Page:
Today was Day 1 of a 2-day retreat for Rabbi's wives. It is held locally in NJ so I spend the day there and come home in the evening.
This is my third year attending and I always find it very refreshing and informative. Not to mention a small break from my regularly scheduled programming i.e my day to day routine. I don't usually post much about my life as a Rebbetzen. Mostly because I don't want to get myself or my husband in trouble :)
In reality, though, the rabbinate is a big part of our family's life and just having the opportunity to shmooze with others in similar situations is really wonderful.
At these conventions, I always marvel how different we all are as Rebbetzens: we look different, we dress differently, some of us are stay-at home moms, some of us work part time, some of us work full time. But we all manage to support our husbands and do our jobs, however we have defined them. I like to remind myself of that, that there is no one model of what the "Ideal Rebbetzen" does, says or represents. We all need to find our own niche and what we are comfortable with.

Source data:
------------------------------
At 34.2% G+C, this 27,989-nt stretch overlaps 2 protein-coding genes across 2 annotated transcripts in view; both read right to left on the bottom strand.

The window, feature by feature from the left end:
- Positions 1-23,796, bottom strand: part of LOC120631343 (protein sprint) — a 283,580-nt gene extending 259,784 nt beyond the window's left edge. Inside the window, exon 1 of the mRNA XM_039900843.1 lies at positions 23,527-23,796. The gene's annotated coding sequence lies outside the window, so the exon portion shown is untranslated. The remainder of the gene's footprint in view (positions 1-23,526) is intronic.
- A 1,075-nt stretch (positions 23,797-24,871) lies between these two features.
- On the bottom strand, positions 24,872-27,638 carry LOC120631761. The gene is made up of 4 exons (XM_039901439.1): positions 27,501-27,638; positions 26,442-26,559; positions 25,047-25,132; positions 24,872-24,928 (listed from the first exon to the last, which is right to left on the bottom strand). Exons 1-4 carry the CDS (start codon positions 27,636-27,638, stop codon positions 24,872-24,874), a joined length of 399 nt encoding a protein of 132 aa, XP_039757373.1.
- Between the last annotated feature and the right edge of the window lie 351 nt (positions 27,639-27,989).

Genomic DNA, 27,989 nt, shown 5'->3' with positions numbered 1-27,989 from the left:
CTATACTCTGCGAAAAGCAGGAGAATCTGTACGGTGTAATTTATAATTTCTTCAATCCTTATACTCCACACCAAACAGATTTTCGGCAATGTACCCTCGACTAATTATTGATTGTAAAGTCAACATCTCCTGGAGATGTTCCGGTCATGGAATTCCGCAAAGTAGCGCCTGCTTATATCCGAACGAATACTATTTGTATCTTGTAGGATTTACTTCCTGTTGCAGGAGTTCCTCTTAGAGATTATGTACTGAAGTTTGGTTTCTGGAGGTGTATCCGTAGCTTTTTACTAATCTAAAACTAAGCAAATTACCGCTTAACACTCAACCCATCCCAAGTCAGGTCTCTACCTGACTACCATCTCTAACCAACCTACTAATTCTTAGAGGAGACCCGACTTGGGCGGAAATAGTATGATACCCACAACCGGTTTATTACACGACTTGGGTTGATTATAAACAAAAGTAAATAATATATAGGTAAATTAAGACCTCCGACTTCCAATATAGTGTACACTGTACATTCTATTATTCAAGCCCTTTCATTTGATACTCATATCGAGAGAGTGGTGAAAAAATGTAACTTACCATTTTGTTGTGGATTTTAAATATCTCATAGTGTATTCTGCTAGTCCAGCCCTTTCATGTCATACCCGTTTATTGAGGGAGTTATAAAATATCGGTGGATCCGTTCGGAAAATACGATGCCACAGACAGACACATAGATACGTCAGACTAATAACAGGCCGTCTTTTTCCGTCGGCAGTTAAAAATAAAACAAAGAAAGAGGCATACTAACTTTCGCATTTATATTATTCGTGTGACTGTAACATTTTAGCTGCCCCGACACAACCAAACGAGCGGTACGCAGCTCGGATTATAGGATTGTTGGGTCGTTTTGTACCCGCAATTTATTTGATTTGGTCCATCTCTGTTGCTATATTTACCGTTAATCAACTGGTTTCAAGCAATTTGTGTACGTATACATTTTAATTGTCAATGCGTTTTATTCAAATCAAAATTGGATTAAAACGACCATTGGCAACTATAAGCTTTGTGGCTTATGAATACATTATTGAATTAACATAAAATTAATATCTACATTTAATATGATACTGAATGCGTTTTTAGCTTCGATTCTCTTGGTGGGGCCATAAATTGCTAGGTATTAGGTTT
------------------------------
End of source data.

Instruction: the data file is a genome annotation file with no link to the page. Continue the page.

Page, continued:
One speaker mentioned an interesting thought about dealing with other people's anger at you. Apparently Rabbi Nachman once told his followers, who were distressed about his vociferous opponents: "These people are not upset at me. They are angry at who they think I am, and that person is truly awful." It is a pretty deep thought. When a person is angry with us, they often see us in a way that is not really accurate. They do not hate you. They hate the person they think you are, but you know that you are not the spiteful, selfish monster they have conjured in their mind. And that makes their misdirected emotions easier to bear. Not that Rabbis or Rebbetzens ever have to deal with angry people or anything like that. Enough said :)